Tuesday, December 13, 2005

Everest Marathon Trip Part 3

Oct 31 – Nov 28/05
Part 3

Photos may be viewed at www.maddog.smugmug.com

The final chapter! The race is about to begin and the MISERY and ORDEAL is almost over! All 56 runners had passed the medical check and trekked the three miles from Lobuche to Gorak Shep (5200 m/17,160 ft) where the Everest Marathon would start.

Gorak Shep was smaller and cleaner than Lobuche - except for the outhouses that were just as disgusting. Thankfully our Sherpas set up some latrine tents in the huge sand bowl at the base of Kala Patthar. All three camps were set up together near the start line in the desert sand – yes a huge desert of soft white sand at 17,000 ft? There were only two lodges in Gorak Shep – both located on a ridge on the edge of the glacial moraine. Fortunately they were large enough to accommodate all three groups for dinner so that we didn’t have to eat in a cold mess tent. Everyone was instructed (ordered?) to stay in their tents for the final night because it would be difficult to find people in the lodges at 5:30am.

Some runners climbed Kala Patthar for the magnificent view of ‘The Top of The World’ but most of us just rested and waited for a ‘practice’ run of the race start at 4 pm. At 4 pm all the runners (including 20 Nepali runners) gathered at the start line in the sand bowl to listen to instructions about the race and the start. Attila the Hun (the belligerent group leader) gave the lecture/instructions: 1) at 6:50 am on Mon 11/21 all runners would line up at the start line and Attila would shout “#1”. Race #1 would confirm he was present and then all subsequent race numbers would shout their numbers in numerical sequence. We practiced this difficult procedure. However the Nepalis had difficulty with this process because they are shy and don’t like to be loud or flagrant in public. Attila got very angry and I felt embarrassed for both him and the race organization because he made an ass of himself! 2) all runners must carry a minimum survival kit – 3 layers of clothes, a whistle, headlamp, first-aid kit, etc at all times during the race. Failure to do so would result in disqualification from the race! 3) every runner must wear a race number on the front and back and shout out his number at each check point and then verify that the number was heard. This would simplify any search for a missing runner. 4) if a runner came across a colleague that was injured or ill he must stay with that runner and provide assistance until another runner came by who would then go to the nearest aid station for medical help. Failure to do so would result in disqualification from the race. Any time spent assisting another runner would be deducted from the final finish time of that runner.
Everyone understood and agreed that these rules were necessary for the safety and security of all runners!

After the lecture I visited the team doctor because I felt like my ‘Himalayan cough’ was turning into a chest cold and I didn’t want to wake up on race morning with a terrible cold. He offered me some antibiotics but warned that they would probably cause diarrhea so I decided to decline the drugs and risk the cold? I then went back to our tent and changed into my race clothes. It was going to get very cold that night and it would be too cold to change into polypro tights at 6am on race day. I would sleep in my running clothes! Then I joined our team for afternoon tea in the lodge. I learned that we would not get pasta for dinner but fortunately the lodge had ‘spaghetti Bolognese’ (I believe the meat was minced Yak) on the menu so I ordered my traditional pasta dinner from the lodge. Later we were served a light ‘veggie’ dinner by the Sherpas that I passed on except for the desert. After dinner our group leader – a very nice gentleman (Bruce) from Troon, Scotland – read us a poem. Bruce was running Everest for the 5th time (why???). He had a special gift and love for writing poems. He recited a poem that was written by a friend in Scotland who worked in a Hospice for terminally ill patients. I have not yet received a copy of the poem (as promised) to include in this report but the moral of the poem was: nobody knows how long they are on this planet – so if there is something you want to do - or somebody you want to love – then “Seize the Moment”!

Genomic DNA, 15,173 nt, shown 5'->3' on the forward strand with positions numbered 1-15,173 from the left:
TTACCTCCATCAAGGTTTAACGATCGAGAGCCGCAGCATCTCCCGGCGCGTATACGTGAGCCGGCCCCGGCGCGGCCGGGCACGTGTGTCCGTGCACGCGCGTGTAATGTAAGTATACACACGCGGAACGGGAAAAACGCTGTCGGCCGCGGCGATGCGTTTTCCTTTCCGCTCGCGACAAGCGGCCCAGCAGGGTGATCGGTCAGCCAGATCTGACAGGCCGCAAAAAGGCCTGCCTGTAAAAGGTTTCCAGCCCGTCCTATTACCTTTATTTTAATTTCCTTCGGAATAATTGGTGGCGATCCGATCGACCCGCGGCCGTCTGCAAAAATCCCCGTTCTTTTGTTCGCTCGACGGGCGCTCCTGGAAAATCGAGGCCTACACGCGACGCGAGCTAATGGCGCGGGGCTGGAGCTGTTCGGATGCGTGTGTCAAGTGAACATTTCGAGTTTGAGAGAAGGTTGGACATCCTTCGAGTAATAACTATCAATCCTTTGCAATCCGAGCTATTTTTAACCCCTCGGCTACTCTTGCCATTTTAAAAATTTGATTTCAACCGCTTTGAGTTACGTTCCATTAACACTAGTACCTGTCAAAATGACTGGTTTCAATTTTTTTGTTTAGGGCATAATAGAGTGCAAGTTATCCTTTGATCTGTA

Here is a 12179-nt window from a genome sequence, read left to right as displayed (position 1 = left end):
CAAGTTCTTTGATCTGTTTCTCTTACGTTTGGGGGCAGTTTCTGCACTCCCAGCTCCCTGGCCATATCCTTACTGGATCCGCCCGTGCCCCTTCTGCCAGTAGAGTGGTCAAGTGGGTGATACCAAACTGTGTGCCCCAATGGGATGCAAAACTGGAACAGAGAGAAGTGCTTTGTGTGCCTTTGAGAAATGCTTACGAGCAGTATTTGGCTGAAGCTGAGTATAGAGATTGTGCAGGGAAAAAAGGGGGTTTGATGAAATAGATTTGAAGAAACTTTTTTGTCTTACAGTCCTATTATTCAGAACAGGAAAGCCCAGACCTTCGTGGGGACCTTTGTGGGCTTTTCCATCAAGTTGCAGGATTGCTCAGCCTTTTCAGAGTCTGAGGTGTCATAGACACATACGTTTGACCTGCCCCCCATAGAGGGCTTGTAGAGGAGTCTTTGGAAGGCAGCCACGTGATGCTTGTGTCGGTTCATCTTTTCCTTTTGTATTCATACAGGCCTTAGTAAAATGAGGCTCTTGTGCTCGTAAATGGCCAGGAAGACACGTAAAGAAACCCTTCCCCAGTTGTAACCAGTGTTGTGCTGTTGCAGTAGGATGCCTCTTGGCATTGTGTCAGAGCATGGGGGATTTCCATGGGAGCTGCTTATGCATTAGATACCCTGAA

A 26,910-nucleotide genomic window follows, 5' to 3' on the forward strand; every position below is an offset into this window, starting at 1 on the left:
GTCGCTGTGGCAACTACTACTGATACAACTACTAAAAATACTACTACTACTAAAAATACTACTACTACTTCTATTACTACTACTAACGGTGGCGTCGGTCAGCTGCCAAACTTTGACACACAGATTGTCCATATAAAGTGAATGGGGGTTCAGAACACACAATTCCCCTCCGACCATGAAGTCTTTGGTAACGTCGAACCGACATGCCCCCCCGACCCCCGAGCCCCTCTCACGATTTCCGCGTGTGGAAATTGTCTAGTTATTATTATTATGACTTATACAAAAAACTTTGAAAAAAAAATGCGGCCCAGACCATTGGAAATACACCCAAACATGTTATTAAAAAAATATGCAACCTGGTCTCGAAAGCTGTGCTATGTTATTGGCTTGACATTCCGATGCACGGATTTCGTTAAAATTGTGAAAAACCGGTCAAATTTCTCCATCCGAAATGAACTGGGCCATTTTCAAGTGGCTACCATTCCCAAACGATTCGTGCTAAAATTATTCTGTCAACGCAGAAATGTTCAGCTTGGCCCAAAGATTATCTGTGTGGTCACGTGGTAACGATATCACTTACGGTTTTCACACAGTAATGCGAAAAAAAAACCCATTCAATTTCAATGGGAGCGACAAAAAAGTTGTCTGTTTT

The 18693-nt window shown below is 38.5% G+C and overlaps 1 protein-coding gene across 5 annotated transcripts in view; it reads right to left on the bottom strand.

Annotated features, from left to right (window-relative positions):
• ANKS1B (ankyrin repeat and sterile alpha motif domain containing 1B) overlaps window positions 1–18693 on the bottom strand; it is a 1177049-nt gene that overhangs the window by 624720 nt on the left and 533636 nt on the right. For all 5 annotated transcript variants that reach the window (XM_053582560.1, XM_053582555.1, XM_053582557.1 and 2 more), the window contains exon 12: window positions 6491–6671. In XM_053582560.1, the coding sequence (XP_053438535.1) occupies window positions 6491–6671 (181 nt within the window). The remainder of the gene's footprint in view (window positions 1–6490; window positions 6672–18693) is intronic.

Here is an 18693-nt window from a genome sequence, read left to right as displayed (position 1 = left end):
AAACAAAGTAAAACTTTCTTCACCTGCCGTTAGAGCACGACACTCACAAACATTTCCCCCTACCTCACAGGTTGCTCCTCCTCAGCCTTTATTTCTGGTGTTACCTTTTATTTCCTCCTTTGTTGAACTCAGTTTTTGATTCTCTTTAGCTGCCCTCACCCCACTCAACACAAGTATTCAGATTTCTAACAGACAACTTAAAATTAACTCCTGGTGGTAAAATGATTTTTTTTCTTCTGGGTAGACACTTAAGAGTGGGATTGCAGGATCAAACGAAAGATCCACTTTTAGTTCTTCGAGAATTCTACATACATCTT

After that inspirational poem there was nothing to do except go back to the tent to check on our last-minute race preparations and go to bed. I wanted my running shoes to be warm in the morning so I stuffed them in my sleeping bag – also my water bottle because I needed to mix an energy drink in the morning. I had only two layers of running clothes on so I decided to put my down jacket on and sleep in it too. It got very cold on Sun night. I can’t say I was cold and I can’t say I was warm – but I sure as Hell can say that I was MISERABLE all night as I laid in the sleeping bag waiting – praying for daylight to come so the race could start and put an end to this MISERY and ORDEAL! I believe there were about 55 others in the same state of mind?

Mercifully I dozed off for a few hours and soon I heard the wake-up call (5:30 am) and a cup of hot tea was thrust into our tent. Francisco and I declined hot porridge because we wanted to stay in our warm sleeping bags as long as possible. Reluctantly we had to leave the bags and pack them separately so the Sherpas could carry them down to Namche – we would need them that night to sleep in Namche. The kit bags would probably not arrive in Namche until the following day. By the time we had finished packing we were freezing! I couldn’t even feel my toes! It was about –20C! At 6:45 am we walked to the start line and the race started a few minutes before 7 am!